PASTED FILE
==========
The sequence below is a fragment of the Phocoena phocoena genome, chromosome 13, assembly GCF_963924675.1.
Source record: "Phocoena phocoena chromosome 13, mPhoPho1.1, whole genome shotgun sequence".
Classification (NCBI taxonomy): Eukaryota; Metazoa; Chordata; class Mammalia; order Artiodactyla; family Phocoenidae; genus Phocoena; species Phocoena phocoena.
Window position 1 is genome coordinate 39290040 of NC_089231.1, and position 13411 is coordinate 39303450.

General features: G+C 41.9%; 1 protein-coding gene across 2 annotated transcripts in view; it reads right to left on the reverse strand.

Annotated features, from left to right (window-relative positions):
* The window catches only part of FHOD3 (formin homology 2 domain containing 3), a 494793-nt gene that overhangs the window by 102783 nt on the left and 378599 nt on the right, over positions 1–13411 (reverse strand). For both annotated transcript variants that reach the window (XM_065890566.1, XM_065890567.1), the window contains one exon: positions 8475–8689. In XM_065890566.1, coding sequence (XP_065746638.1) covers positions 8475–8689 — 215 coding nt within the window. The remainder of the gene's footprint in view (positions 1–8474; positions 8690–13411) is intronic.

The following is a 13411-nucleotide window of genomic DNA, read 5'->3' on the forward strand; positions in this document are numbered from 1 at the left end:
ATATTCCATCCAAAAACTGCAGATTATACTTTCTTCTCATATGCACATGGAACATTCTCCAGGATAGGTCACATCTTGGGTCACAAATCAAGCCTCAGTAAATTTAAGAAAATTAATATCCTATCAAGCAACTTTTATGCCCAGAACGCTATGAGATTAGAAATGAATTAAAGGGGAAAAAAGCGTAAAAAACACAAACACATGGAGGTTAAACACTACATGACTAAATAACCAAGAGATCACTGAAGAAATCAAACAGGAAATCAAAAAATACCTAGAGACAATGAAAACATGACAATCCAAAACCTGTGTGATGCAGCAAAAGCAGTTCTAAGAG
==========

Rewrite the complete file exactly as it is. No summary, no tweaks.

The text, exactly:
The sequence below is a fragment of the Phocoena phocoena genome, chromosome 13, assembly GCF_963924675.1.
Source record: "Phocoena phocoena chromosome 13, mPhoPho1.1, whole genome shotgun sequence".
Classification (NCBI taxonomy): Eukaryota; Metazoa; Chordata; class Mammalia; order Artiodactyla; family Phocoenidae; genus Phocoena; species Phocoena phocoena.
Window position 1 is genome coordinate 39290040 of NC_089231.1, and position 13411 is coordinate 39303450.

General features: G+C 41.9%; 1 protein-coding gene across 2 annotated transcripts in view; it reads right to left on the reverse strand.

Annotated features, from left to right (window-relative positions):
* The window catches only part of FHOD3 (formin homology 2 domain containing 3), a 494793-nt gene that overhangs the window by 102783 nt on the left and 378599 nt on the right, over positions 1–13411 (reverse strand). For both annotated transcript variants that reach the window (XM_065890566.1, XM_065890567.1), the window contains one exon: positions 8475–8689. In XM_065890566.1, coding sequence (XP_065746638.1) covers positions 8475–8689 — 215 coding nt within the window. The remainder of the gene's footprint in view (positions 1–8474; positions 8690–13411) is intronic.

The following is a 13411-nucleotide window of genomic DNA, read 5'->3' on the forward strand; positions in this document are numbered from 1 at the left end:
ATATTCCATCCAAAAACTGCAGATTATACTTTCTTCTCATATGCACATGGAACATTCTCCAGGATAGGTCACATCTTGGGTCACAAATCAAGCCTCAGTAAATTTAAGAAAATTAATATCCTATCAAGCAACTTTTATGCCCAGAACGCTATGAGATTAGAAATGAATTAAAGGGGAAAAAAGCGTAAAAAACACAAACACATGGAGGTTAAACACTACATGACTAAATAACCAAGAGATCACTGAAGAAATCAAACAGGAAATCAAAAAATACCTAGAGACAATGAAAACATGACAATCCAAAACCTGTGTGATGCAGCAAAAGCAGTTCTAAGAG